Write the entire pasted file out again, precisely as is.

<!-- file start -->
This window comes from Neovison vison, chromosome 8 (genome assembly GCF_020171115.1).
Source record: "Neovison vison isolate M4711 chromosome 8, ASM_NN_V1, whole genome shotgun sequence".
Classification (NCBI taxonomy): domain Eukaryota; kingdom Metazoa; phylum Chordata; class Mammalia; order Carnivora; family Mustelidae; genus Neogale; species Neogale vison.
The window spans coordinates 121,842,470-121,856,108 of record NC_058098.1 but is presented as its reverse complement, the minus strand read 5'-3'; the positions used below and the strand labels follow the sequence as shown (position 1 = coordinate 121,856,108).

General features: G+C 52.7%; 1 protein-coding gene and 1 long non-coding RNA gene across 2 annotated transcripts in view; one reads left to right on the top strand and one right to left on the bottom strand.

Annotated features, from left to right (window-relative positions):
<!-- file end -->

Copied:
This window comes from Neovison vison, chromosome 8 (genome assembly GCF_020171115.1).
Source record: "Neovison vison isolate M4711 chromosome 8, ASM_NN_V1, whole genome shotgun sequence".
Classification (NCBI taxonomy): domain Eukaryota; kingdom Metazoa; phylum Chordata; class Mammalia; order Carnivora; family Mustelidae; genus Neogale; species Neogale vison.
The window spans coordinates 121,842,470-121,856,108 of record NC_058098.1 but is presented as its reverse complement, the minus strand read 5'-3'; the positions used below and the strand labels follow the sequence as shown (position 1 = coordinate 121,856,108).

General features: G+C 52.7%; 1 protein-coding gene and 1 long non-coding RNA gene across 2 annotated transcripts in view; one reads left to right on the top strand and one right to left on the bottom strand.

Annotated features, from left to right (window-relative positions):